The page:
I looked up and asked for help:
“God, help me see this differently, because I cannot find a way forward”
That is always my last resort question. Usually I ask, then I let it go in the knowing that later that day the answer will come, be it through people, places, a movie or some other medium.
However, within moments something happened that would go on to consume my every thought from that moment to this.
The plot for what was to become my first fiction novel began to download in my mind.
It was about a baby girl, born in a Mother & Baby Home in mid-sixties Ireland. She was given up for adoption by a mother who loved her without condition and the story followed her childhood of rejection and judgement due to the consciousness of Irish Society. To add to the mix the young girl had a beautiful psychic gift, including clear communication with her spirit guides, angels and an ability to see beyond the veil of illusion into realms beyond the third dimension. When you throw in Roman Catholic Ireland’s stance on that one, you get a good sense of where the story goes.
If I am completely honest, writing the story that downloaded in my mind made perfect sense to me, while scaring the living day lights out of me at the same time. I loved writing, and, in the past, I had thrown out the odd self-help article, admittedly with deliberate caution, targeting the audience whom I knew would say, something like ‘Gosh Hilary that was great, well done you!’ But to write a novel? That was a whole different realm. In fact, that was HUGE. I didn’t know the first thing about creative writing, albeit effectively and certainly not to the standard of a good author. The last time I encountered the task of creative writing was when I was seventeen years old sitting my Leaving Cert.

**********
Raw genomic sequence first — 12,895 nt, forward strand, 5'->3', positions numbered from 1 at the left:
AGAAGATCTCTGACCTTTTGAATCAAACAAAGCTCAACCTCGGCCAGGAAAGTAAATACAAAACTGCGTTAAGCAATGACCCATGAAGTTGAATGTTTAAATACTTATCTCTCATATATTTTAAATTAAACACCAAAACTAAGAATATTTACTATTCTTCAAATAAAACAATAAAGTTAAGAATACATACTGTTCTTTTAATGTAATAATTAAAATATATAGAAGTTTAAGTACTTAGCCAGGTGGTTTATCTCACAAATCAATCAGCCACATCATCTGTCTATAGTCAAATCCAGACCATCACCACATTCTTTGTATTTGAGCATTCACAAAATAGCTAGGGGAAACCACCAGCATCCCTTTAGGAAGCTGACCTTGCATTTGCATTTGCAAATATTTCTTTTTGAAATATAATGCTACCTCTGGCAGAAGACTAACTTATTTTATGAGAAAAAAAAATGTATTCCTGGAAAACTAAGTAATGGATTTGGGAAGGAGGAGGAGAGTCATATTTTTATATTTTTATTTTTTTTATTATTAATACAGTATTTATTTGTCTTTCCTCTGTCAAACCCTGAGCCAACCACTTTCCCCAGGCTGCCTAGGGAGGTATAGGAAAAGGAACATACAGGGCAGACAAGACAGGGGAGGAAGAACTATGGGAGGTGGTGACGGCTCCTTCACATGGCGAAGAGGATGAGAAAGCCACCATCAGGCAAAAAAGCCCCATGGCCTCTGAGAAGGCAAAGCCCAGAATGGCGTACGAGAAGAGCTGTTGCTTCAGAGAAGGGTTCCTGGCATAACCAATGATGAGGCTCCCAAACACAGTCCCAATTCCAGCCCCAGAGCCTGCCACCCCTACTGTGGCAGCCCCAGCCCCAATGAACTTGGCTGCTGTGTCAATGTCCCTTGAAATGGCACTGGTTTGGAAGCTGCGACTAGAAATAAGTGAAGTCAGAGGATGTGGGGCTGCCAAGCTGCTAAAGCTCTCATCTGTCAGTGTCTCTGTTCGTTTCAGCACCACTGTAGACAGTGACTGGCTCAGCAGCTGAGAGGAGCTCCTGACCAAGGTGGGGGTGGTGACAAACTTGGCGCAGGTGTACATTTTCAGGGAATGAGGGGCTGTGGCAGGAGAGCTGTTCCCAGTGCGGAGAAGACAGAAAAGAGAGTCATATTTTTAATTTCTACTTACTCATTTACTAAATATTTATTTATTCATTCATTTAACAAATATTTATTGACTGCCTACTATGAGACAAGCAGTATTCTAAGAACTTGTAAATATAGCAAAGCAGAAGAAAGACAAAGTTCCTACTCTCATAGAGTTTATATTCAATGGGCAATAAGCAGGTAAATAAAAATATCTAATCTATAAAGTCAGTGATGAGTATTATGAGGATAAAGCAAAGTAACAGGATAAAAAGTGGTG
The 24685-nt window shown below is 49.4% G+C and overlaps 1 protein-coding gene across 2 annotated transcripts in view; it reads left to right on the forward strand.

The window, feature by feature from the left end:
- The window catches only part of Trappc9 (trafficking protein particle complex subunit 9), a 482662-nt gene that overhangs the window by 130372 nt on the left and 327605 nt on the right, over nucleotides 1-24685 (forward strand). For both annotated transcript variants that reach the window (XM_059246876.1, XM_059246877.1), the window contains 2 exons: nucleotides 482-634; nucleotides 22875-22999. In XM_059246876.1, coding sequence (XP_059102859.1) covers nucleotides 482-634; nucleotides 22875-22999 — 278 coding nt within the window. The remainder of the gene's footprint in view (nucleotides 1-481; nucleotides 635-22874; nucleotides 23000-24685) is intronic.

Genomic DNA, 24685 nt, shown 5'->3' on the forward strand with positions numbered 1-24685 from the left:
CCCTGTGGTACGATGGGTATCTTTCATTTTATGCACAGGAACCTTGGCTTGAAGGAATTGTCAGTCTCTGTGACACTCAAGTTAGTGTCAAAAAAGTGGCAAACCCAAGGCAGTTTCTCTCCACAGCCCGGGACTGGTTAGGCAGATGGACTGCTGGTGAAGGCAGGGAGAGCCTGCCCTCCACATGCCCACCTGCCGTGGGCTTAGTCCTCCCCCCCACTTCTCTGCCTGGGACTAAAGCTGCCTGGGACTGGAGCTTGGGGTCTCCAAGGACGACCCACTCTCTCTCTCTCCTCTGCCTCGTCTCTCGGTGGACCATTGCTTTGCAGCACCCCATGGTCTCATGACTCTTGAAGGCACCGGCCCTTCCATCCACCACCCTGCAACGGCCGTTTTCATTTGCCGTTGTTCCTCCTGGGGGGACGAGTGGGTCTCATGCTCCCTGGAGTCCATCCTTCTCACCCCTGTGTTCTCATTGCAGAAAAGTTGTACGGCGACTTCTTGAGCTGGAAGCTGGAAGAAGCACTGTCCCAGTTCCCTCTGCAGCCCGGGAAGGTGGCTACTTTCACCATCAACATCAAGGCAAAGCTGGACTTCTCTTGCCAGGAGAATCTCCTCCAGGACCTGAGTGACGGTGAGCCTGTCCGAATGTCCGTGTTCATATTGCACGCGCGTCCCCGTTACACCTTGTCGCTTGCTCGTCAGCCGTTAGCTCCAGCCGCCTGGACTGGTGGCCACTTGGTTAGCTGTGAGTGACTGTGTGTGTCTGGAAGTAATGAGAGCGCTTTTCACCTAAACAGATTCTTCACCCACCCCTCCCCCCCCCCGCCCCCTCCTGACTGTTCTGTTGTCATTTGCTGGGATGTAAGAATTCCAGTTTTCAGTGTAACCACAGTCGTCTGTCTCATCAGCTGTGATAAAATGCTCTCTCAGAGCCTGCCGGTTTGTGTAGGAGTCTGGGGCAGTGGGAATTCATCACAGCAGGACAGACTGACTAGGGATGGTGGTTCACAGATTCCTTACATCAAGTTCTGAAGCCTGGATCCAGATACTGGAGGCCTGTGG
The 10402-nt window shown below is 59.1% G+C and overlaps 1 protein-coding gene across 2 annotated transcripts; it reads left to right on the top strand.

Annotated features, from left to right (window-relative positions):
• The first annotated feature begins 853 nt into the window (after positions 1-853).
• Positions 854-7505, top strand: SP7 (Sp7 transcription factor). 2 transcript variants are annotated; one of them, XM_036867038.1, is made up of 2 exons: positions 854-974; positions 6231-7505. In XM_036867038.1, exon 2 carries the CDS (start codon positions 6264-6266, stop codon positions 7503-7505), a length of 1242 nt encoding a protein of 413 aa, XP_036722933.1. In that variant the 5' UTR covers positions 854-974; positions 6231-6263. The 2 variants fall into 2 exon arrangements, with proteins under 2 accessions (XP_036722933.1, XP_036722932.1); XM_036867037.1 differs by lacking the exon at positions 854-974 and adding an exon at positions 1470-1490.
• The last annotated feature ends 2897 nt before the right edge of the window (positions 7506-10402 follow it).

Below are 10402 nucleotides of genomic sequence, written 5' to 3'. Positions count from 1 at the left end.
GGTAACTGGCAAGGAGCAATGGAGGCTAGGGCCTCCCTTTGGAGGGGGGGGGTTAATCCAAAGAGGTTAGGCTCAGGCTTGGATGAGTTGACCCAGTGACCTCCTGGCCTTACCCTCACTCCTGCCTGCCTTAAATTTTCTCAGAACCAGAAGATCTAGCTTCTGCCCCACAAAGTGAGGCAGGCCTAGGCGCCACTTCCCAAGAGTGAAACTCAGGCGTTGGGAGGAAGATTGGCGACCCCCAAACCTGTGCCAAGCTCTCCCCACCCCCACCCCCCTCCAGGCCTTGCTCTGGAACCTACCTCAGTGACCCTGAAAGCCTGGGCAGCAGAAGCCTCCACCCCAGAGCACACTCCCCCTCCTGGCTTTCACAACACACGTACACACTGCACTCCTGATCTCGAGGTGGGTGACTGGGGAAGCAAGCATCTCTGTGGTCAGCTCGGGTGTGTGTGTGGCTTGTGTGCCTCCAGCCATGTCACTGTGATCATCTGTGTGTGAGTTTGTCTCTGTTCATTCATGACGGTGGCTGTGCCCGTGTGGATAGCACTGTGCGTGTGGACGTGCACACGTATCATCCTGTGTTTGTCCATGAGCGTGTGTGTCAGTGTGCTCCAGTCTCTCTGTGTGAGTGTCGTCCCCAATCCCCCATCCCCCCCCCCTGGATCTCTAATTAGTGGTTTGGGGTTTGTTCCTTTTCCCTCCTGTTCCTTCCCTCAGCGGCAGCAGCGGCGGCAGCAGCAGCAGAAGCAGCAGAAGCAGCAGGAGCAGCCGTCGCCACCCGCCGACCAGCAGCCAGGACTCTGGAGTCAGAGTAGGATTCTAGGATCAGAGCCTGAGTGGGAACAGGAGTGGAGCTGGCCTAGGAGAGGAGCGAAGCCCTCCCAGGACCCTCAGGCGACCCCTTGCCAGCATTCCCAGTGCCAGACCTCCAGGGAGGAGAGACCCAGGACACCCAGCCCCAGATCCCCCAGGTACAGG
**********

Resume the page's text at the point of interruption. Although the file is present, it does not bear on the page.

But this felt right.
I wanted to give voice to those who were silenced, it didn’t even matter if no one heard or read my work. The point was I was doing something for these treasured angels and for all those magnificent mothers who still carry the pain to this day caused by the aristocracy that controlled our nation. Once I wrote the story, did my very best and shared it out there, I knew I was doing my part, for them. Of course I hoped that someone listened and heard, but control of same was out of my hands and I knew I just had to show up, be the vessel and pray for the best outcome.
The purpose of the story was to help the thousands of innocent souls be heard, have voice, and be seen for the pure innocence that they were. It was also my way of contributing towards healing the pain within the hearts and minds of the thousands if not millions at the effect of the judgement and condemnation that controlled our society.
In some way it made sense that giving life to this novel would go towards doing all the above.
So, about an hour later I sat down and wrote the words that flowed from my mind.
The words, the purpose and story has continued to dominate my mind every moment from that day to this, mostly in the hope that I do it justice.
Will I continue to nurture Saoirse? You bet I will!
Will I continue have her back and guide her in the right direction as best I can? Nothing will stop me.
Do I hope that she lives a life that gives hope, healing and inspires forgiveness and joy within the hearts and minds of all whom she encounters? It is my prayer every single day.
My wish for all who read Saoirse is two-fold:
I hope and pray that she inspires freedom to all effected by her story, because in some way it resonates with you.
I dearly hope and pray that she gives just voice to the souls who inspired her, and helps their light shine bright in recognition of their perfection, wherever they are.
Spiritual Wellness Coach,